• 20. UT Midsummer Night’s Dream Study Questions1) How does Shakespeare use different forms of language? Prose, blank verse, andrhyme are used to differentiate between characters (i.e. fairies and mortals; nobility andrustics) or to create other effects (increased solemnity or silliness; poetic effects).2) There are four plot levels in A Midsummer Nights Dream: the royal wedding ofTheseus and Hippolyta; the story of the Athenian lovers, Lysander, Hermia, Demetrius,and Helena; the conflict between the fairies, Titania and Oberon (seconded by Puck); andthe efforts of the "Rude Mechanicals," Bottom, Quince and company, to put on a playworthy of a royal wedding. Know characters (by name!) in each plot level, and be awareof the ways in which they (the characters and the plot levels) interact. How are theyparallel or contrasted? What do the different plot levels have in common? (e.g. amovement from conflict to harmony; the theme of love triumphing over great odds). Howdoes Shakespeare use these parallel plots (and characters) to unify the play as a whole?3) Acts I and V take place in the "real" world of Athens (by day), Acts II, III and IVin a dream world, the woods outside the city (by night). Why does Shakespeare make useof the two settings? How can each be characterized? Do they serve any symbolicpurpose? Who governs each world? What kinds of power are contrasted? Which isultimately more powerful? (Does one have an effect on -- transform -- the other?)4) The play begins with a forced marriage, fighting fairies, and thwarted lovers; it endswith a triple wedding and a newly reconciled pair of Fairy monarchs. In this movementfrom conflict to harmony, notice how marital/erotic love is used as a symbol of socialharmony and concord. Note also the imagery of fertility (natural fecundity vs. blight, butalso the implicit fertility of the couples who will be united in marriage.) What are Titaniaand Oberon fighting about at the beginning of the play? (What is the symbolicsignificance of the Changeling boy?)5) The story of Pyramus and Thisbe is taken from Ovids Metamorphoses, stories aboutmagical transformations. What are some of the transformations in the play? Considerboth literal transformations ("Bless thee, Bottom! thou art translated!" [III.i.119-120])and figurative ones (between day and night, discord and harmony, reality and dream,unhappiness and bliss).6) Trace the references to dreams and dreaming in the play. What do "dreams"represent? Who presides over the dream world (the forest at night)? What is the power ofdreams? Can dreams have an effect on "reality"?7) Characterize the fairies and their magic. To what extent do they represent naturalforces (i.e. the power of nature?) What else might they represent? Notice that the fairiesmagic takes place at night, and that it is several times compared to (or mistaken for)dreams. To what extent is their "magic" a double of the playwrights magic, making a"dream" come to life on the stage? In this regard, you may want to consider references to 20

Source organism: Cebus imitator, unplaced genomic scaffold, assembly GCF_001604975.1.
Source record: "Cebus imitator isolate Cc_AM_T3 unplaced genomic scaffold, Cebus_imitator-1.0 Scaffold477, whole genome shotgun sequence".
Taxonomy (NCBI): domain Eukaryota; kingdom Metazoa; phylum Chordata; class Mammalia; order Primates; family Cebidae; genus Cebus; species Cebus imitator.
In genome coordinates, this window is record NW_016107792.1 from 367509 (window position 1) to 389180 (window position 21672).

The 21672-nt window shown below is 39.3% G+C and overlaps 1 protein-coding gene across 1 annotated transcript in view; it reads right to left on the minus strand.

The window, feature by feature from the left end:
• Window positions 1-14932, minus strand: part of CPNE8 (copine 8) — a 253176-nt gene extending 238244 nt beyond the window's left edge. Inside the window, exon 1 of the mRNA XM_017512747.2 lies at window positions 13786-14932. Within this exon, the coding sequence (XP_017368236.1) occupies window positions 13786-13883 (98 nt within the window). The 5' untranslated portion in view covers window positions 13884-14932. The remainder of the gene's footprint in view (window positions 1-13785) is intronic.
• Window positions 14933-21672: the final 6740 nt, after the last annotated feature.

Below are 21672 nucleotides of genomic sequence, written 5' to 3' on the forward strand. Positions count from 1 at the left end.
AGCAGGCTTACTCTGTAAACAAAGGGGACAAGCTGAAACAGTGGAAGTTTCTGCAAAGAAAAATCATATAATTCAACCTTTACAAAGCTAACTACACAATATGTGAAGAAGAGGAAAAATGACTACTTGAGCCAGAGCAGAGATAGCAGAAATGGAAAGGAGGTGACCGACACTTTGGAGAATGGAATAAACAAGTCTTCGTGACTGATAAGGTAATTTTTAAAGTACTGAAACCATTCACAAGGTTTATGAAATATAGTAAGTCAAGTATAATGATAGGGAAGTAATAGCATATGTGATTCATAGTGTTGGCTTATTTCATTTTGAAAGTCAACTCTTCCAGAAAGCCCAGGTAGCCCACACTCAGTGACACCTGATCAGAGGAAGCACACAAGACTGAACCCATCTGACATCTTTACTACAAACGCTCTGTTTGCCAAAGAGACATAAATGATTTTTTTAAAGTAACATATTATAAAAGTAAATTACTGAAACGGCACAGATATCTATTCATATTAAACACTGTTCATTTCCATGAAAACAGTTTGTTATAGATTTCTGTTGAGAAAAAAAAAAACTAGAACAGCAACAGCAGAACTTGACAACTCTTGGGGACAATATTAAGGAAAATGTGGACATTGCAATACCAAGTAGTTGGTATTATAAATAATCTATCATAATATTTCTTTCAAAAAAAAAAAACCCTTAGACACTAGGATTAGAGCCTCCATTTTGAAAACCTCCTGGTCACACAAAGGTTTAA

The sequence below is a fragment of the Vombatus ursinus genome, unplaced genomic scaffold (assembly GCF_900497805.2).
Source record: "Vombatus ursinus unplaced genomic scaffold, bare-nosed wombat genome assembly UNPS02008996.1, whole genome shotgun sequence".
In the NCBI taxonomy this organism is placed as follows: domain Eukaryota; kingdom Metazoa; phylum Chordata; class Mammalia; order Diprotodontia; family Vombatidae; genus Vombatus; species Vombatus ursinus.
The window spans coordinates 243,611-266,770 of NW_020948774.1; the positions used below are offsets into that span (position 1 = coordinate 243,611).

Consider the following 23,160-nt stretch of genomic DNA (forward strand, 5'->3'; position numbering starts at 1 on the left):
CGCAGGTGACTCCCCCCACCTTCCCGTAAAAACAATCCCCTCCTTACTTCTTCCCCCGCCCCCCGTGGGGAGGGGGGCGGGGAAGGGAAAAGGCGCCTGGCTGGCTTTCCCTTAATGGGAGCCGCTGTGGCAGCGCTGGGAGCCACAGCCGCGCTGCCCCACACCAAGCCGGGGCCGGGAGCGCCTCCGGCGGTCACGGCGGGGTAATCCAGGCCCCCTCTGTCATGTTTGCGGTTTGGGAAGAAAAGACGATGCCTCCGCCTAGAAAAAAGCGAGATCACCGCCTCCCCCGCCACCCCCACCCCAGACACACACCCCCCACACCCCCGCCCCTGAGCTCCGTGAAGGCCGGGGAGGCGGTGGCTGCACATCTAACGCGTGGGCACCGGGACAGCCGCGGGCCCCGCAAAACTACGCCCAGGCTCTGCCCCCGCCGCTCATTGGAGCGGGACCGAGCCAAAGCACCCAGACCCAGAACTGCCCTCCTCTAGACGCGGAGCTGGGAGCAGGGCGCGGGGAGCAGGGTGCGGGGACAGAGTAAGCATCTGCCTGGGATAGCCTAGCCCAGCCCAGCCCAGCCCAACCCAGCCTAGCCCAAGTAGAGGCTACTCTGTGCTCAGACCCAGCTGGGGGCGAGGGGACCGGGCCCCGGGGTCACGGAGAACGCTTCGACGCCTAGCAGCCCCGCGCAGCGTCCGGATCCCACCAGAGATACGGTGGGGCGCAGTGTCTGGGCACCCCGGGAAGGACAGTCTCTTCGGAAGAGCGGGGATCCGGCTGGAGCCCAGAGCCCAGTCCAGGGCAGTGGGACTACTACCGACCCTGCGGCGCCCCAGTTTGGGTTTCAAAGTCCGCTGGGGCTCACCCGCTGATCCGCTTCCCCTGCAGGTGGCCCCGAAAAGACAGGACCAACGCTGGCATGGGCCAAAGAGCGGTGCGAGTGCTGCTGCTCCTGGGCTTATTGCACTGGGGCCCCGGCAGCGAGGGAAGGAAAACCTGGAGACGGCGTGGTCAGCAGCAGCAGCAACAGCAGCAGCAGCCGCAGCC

• 21. UT Midsummer Night’s Dreamdreams and dreaming, to magic, and to poetry (e.g. Theseuss conversation withHippolyta in V.1.1-27), as well as Pucks epilogue.8) Some think that A Midsummer Nights Dream was first written to be performed at acourt wedding. Pyramus and Thisbe is a "play within a play" put on by the "RudeMechanicals" to celebrate a royal wedding. In Act V, then, we are watching an audiencewatch a play that is like the play we are watching as an audience. What does thisparallelism suggest? What function does the "play within a play" serve? (What is itsdramatic significance and thematic relevance to the work as a whole?) Are there parallelsbetween the stories of Pyramus and Thisbe and of the Athenian lovers? (Or with Romeoand Juliet, which dates from 1594-1596 -- the same years as A Midsummer NightsDream?) In other words, are Bottom and company there only for comic relief, or do theyconvey a more serious message? If so, what? (Questions from < http://cla.calpoly.edu/~dschwart/engl339/mnd.html> 21